Published: 06 January 2015
Who's a greater Hall of Famer, Steve Young or Ray Lewis? That was a question my buddy asked the other day. Setting aside the fact that Ray is at least three years away from induction, it raises some relevant points, especially pertaining to the current debate over the league MVP. I said to my buddy that Young had Jerry Rice and other great players around him which made him look good. His counterpoint was that Lewis had great players around him too, which is true. This is what modelers would call interaction effects
. In corporate-speak it's called synergy
. The military would call it a force-multiplier
. In plain language it just means 'greater than the sum of their parts.'
Of course, a player's position is integral to his value. Young was a quarterback, a singularly unique and critical position, and Lewis was an inside linebacker, a central but not vital position. In a debate over an award like MVP, quarterbacks will almost always come out on top if we strictly define value as something akin to Win Probability Added. Modern quarterbacks are so pivotal to team success that no player at any other position can have a bigger impact on a team's fortunes than whoever the top QB happens to be. But there's another consideration to the question of value, one that makes the way we apportion credit to offensive and defensive players systematically different.
There are positive and negative interaction effects among players on both sides of the ball. For example, a good QB makes his receivers look good, and vice-versa. Similarly, a great receiver can draw attention away from other receivers, making them look better. Game theory says that other WRs and even RBs would benefit from other great players on their squad. If a defense must focus attention on one player, that means there is less attention on others. But at the same time, a great receiver takes opportunities away from other contributors, which would be a negative interaction.
For example, when a pair of players like Rice and Young operate together, the interaction effect is positive. On an abstract scale of 1 to 10, say Rice is a 10 and Young is a 10. When they're playing together you don't get 20 but you get 25. That's a positive interaction and is known as a complement.
Rice's best year may have been 1995, when he was paired with J.J. Stokes as the 49ers WR tandem. Say Rice was a 10 and Stokes was a 5. The total production from the 29ers WR corps may have been only 14 rather than 15, because so many targets went to Rice and Stokes could not bring his full contribution to bear. That would be a negative interaction and is known as a substitute. In other words, catches by Rice substituted for what might otherwise be catches by Stokes. This may or may not be exactly how things work, but it's almost certainly true of how we perceive these players' contributions.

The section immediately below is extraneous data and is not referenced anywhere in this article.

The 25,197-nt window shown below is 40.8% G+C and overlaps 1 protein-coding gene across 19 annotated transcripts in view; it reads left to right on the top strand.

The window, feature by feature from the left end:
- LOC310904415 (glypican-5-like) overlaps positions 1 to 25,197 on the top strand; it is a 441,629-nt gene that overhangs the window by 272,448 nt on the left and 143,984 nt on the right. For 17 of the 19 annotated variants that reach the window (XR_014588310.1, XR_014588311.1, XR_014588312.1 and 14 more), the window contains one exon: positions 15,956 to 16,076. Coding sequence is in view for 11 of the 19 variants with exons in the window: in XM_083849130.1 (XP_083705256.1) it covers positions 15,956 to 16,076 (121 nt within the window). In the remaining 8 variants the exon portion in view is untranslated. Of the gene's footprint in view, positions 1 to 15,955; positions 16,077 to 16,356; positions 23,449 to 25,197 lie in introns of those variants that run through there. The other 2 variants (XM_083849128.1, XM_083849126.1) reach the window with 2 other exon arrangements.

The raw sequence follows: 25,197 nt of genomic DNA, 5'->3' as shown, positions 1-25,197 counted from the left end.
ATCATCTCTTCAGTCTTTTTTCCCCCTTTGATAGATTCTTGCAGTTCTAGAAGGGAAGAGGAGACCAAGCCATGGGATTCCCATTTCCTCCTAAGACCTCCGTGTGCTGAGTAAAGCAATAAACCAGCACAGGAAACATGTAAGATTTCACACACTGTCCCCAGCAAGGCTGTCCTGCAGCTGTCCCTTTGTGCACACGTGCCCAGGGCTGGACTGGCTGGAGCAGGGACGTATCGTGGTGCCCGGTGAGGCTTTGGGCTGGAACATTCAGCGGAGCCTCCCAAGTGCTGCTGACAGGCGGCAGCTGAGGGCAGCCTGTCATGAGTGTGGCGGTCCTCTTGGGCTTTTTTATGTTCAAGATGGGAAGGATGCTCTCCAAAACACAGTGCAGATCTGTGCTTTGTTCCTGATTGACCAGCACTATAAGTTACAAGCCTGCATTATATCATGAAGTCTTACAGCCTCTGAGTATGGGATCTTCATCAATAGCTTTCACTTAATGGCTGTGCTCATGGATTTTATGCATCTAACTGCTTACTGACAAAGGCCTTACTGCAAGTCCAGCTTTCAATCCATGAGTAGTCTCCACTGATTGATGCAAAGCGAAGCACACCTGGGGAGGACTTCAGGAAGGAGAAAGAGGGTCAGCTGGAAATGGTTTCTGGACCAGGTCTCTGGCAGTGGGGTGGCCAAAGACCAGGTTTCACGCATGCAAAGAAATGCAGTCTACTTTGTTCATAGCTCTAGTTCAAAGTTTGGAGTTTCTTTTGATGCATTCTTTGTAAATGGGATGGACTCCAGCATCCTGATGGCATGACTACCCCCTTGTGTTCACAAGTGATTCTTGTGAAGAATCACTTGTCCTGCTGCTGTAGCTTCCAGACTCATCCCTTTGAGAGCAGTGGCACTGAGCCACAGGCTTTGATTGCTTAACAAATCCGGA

On defense, things get even murkier. Ray Lewis played next to Bart Scott for a number of years. Scott's no Hall of Famer, but he was a pro-Bowl caliber inside linebacker. Say Lewis was a 10 and Scott was an 8. In reality there was likely a net positive interaction effect so that the total effect of the duo was more than 18. But how we apportion credit on defense is zero sum. Every stop Lewis made was a stop unavailable to Scott, and vice versa.
However game theory certainly applies to defense too. The more an offense has to worry about one defender, the less attention it can put on another. If one defender makes a key stop, it creates an opportunity for an assisted tackle. But the interaction effect is not quite the same as on offense. Defenders are not throwing tackles to one another. Unlike defenders, both the passer and receiver receive full credit for every yard and touchdown they help make.
Further, when an offense converts first downs, it begets more opportunities. Great players produce more and more opportunities, not only for themselves but for their squadmates. The more first downs Young and Rice convert down the field, the more touchdown opportunities RB Ricky Watters would have.
But when a defensive player makes a key stop on 3rd down, that means there are no more opportunities for teammates to make plays of their own. Great defensive performance is naturally different in this way. Good performance on offense produces opportunities for further accomplishment, but good performance on defense dries up further opportunities. A sack on 3rd down by Michael Bennett means there is at one fewer series when Cliff Avril could notch a sack. And it's one fewer series of interception opportunities for Kam Chancellor.
Player interaction on both sides of the ball is a complex swirl of interactions, both positive and negative. But it appears that the net interaction effect between two great defenders would not be as large as it would be for offensive players. It might actually be negative, meaning that great defenders are substitutes. To be clear, that would not mean that having two great defenders on a team hurts a defense. It only means that the total impact of each players is somewhat muted--It's positive, but slightly less positive than the sum of their individual parts.
So it's no wonder that fans eyes are fixed on offensive skill players. The feats of the best offensive players appear multiplied and amplified when great players play together. When a defender makes a comparably great play, it appears as if he did it on his own. He and the rest of his squad trots off the field, and vanish from the screen, until his opponent's next possession.